Last summer on a trip to New England I started seeing ornamental cultivars in many cottage gardens and even photographed it in Central Park. Apparently it is becoming a localized weed in parts of England, where it has escaped from cultivation. I have also seen it growing abundantly in the flood plains of rivers in the Midwest. It also grows in the Rockies from New Mexico to Canada from 5,000 to 8,500 feet. There are cultivars available with showier flowers from native nurseries; one multi-petaled variety is called hortensia. Rudbeckia laciniata grows alongside trails and roadways in part shade, in wet meadows, and alongside streams and rivers. Green headed coneflower may be found in all of continental United States with the exception of California, Oregon, and Nevada.Green headed coneflower can be tricky for the beginning forager to identify. It has a distinct taste and smell that reminds many people of a carrot family member. Since the carrot family has some poisonous plants in it, it is extremely important to get to know this plant well before you harvest it. Its flowers are borne in loose clusters and have yellow drooping rays with a green head in the center (hence the name). Its leaves are variable in shape; starting at the base they are pinnately compound; moving further up the stem they become deeply three-lobed, and become simple towards the flower. The leaves feel roughly hairy on the upper surface if you rub your fingers down towards the base. This sand paper-like texture is especially evident if you rub your fingers down the very outside edge of the leaf. The undersides of the leaf are smooth with a slightly silvery sheen best seen by twisting the leaf in the sunlight.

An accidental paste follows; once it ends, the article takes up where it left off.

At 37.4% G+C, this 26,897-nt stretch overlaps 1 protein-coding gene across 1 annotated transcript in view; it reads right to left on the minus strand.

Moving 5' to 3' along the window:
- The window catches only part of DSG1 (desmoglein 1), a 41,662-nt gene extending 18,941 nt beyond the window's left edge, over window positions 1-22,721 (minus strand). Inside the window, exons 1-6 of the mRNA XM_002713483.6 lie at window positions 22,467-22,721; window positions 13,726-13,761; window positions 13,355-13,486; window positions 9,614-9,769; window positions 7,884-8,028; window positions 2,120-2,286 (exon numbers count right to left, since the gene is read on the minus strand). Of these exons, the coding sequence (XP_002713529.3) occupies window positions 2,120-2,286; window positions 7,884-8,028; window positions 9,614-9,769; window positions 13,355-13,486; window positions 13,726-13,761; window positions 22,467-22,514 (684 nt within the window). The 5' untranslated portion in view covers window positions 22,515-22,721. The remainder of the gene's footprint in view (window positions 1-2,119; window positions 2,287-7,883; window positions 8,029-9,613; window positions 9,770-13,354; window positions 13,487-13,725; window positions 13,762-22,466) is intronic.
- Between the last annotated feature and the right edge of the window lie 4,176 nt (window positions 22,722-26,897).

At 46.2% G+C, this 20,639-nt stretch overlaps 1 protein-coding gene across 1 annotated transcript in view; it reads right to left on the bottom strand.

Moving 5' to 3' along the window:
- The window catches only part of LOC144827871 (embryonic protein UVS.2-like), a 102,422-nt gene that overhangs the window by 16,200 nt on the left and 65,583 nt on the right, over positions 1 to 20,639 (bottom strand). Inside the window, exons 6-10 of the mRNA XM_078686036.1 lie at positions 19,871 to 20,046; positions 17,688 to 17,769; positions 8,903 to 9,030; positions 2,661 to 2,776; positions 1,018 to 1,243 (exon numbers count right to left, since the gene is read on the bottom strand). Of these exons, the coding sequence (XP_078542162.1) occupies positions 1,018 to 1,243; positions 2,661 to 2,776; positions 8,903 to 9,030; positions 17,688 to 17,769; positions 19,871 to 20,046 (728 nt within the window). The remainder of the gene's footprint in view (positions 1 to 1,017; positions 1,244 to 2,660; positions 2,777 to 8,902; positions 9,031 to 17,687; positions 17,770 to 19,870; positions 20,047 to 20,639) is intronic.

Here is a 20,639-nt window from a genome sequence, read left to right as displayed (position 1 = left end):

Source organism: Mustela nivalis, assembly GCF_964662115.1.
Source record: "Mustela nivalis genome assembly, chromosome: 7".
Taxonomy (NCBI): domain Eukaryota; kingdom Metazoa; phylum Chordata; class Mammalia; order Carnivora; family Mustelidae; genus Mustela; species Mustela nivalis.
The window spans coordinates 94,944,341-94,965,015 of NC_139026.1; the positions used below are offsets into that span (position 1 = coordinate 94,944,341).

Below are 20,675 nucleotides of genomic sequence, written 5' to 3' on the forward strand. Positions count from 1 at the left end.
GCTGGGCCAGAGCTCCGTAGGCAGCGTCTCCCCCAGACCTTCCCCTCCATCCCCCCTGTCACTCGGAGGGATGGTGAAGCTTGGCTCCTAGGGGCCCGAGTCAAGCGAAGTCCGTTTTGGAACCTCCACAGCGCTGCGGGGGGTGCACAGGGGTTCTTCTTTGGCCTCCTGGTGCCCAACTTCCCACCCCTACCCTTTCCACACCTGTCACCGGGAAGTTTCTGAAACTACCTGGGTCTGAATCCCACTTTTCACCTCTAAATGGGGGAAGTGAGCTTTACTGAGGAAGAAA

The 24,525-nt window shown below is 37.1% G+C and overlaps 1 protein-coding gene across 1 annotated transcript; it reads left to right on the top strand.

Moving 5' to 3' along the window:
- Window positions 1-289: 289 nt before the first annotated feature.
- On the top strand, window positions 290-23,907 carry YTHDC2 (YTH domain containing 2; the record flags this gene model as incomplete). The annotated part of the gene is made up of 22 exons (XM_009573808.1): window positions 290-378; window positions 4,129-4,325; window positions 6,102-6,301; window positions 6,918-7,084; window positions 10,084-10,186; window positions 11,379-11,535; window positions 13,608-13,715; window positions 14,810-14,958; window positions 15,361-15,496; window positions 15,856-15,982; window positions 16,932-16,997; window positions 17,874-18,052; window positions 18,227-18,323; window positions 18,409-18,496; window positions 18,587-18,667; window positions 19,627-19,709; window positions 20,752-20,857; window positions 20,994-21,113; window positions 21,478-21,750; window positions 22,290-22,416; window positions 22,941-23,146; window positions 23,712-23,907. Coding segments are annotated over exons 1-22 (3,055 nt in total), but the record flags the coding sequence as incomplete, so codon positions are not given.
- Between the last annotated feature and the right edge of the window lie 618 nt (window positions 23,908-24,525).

Sochan in bloom
Easiest to recognize when it is flowering, you can identify patches in the late summer, and come back in the spring, when the plants are low to the ground, in their basal rosette stage. I recommend watching this plant for a season or two and walking with an experienced forager or botanist until you are very familiar with it. Then you can begin to harvest and enjoy it.The tender spring greens are the most relished parts. If you pick only some of the leaves off an individual plant, it will quickly regenerate and send up new leaves in their stead. As the plant begins to send up a stem, I still pick the tender new top leaves but they begin to have a stronger flavor and can be a little more fibrous as the season progresses.I like combining Sochan with other greens, and steaming, sautéing, or adding them to soups. I find its stronger flavor is nicely offset with milder-tasting wild or cultivated greens. The way most Cherokee prepare them today is by boiling the tender spring greens in water for a couple of minutes and then pouring off the water and frying them up with oil and seasoning. The Cherokee dry the greens to keep them through the winter; they may also be preserved through freezing.